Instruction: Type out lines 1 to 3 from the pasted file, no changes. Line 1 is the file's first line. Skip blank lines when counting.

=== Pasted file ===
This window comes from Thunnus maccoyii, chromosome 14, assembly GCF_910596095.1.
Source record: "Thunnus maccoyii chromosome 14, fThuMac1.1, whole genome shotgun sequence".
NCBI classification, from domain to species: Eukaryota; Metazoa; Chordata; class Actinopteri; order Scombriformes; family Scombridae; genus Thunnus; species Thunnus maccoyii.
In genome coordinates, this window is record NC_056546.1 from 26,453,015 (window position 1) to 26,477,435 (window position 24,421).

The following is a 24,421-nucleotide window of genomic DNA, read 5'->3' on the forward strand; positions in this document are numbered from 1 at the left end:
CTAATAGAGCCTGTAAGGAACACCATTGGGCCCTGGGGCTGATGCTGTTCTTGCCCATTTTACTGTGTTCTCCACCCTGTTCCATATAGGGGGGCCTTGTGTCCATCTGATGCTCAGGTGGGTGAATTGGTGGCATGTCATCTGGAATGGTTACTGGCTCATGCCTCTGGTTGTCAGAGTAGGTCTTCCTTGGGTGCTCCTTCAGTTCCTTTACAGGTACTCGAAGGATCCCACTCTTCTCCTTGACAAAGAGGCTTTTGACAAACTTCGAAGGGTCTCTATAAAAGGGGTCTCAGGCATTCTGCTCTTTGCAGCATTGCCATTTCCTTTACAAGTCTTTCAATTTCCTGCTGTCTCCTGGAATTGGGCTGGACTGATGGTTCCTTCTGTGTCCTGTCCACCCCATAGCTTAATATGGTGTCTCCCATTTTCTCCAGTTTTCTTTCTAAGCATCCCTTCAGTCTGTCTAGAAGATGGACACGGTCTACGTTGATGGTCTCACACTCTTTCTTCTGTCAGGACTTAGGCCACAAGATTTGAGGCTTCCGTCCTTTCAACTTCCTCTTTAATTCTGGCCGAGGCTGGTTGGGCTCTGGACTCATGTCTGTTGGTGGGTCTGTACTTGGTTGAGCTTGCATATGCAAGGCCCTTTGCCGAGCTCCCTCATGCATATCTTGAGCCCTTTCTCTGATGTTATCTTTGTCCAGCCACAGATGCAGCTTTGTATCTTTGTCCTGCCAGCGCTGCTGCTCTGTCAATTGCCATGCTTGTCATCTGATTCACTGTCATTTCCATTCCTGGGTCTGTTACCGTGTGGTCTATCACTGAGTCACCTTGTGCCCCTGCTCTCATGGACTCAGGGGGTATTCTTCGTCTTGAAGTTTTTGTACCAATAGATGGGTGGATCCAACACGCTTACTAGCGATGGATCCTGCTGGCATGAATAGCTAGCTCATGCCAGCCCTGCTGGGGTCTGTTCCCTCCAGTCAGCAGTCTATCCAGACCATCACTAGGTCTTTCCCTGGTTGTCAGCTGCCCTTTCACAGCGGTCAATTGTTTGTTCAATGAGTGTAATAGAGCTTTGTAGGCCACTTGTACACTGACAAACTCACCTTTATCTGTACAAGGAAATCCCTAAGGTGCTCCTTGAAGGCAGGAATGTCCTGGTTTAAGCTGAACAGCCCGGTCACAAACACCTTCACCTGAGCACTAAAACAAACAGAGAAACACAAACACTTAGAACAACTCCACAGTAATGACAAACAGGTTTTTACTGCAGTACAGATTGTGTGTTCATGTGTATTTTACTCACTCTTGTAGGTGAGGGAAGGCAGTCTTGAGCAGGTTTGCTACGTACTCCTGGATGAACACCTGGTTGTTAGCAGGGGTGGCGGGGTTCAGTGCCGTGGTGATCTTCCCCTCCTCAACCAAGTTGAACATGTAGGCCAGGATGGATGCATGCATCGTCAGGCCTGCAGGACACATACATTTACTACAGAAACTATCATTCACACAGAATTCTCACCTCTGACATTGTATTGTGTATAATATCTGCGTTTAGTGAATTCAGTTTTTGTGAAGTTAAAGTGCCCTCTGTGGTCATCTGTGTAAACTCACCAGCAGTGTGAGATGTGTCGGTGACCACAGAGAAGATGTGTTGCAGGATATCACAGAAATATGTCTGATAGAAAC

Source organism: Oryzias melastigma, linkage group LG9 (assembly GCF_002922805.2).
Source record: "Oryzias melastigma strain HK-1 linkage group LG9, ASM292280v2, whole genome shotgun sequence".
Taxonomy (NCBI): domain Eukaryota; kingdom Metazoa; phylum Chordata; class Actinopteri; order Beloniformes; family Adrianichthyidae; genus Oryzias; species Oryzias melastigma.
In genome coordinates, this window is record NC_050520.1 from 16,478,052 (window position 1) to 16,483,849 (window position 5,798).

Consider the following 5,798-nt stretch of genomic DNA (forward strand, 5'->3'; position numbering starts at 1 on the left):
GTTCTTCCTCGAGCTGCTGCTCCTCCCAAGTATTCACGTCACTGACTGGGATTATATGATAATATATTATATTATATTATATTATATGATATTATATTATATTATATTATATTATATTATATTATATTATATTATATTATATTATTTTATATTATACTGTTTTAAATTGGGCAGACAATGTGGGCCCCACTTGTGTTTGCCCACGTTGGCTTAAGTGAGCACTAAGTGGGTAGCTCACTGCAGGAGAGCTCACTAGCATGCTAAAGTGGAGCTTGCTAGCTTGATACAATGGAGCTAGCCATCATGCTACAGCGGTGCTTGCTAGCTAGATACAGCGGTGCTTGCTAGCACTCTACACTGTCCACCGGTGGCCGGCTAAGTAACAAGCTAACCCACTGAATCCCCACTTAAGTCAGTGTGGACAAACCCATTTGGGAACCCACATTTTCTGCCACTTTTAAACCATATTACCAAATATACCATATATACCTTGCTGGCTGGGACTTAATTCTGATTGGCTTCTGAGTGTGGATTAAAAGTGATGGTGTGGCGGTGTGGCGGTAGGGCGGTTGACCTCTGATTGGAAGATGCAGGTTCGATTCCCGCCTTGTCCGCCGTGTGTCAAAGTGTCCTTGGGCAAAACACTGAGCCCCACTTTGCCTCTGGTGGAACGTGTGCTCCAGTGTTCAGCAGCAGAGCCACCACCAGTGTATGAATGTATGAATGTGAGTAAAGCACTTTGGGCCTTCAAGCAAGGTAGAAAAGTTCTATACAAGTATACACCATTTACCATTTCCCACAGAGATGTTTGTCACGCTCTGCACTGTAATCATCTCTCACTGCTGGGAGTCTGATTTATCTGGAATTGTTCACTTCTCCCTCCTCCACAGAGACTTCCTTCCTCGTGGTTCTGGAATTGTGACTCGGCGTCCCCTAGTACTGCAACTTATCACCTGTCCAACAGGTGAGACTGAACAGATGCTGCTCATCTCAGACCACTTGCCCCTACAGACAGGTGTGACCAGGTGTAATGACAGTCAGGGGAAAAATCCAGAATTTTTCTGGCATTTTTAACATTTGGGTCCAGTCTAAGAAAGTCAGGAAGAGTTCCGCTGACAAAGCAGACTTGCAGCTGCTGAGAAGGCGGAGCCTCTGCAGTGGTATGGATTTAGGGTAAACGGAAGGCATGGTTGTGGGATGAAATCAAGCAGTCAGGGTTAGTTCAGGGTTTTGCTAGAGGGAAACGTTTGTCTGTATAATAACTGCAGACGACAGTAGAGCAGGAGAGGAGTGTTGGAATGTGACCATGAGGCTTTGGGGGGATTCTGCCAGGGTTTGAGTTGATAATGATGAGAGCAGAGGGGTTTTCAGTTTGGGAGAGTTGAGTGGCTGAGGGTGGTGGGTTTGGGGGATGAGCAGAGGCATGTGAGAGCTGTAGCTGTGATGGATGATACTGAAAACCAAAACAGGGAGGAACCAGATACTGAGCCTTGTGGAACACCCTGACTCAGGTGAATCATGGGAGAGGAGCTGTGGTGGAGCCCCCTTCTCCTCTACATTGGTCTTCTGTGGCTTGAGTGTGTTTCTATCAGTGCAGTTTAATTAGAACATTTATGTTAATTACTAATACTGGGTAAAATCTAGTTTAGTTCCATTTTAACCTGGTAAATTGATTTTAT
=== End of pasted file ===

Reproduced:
This window comes from Thunnus maccoyii, chromosome 14, assembly GCF_910596095.1.
Source record: "Thunnus maccoyii chromosome 14, fThuMac1.1, whole genome shotgun sequence".
NCBI classification, from domain to species: Eukaryota; Metazoa; Chordata; class Actinopteri; order Scombriformes; family Scombridae; genus Thunnus; species Thunnus maccoyii.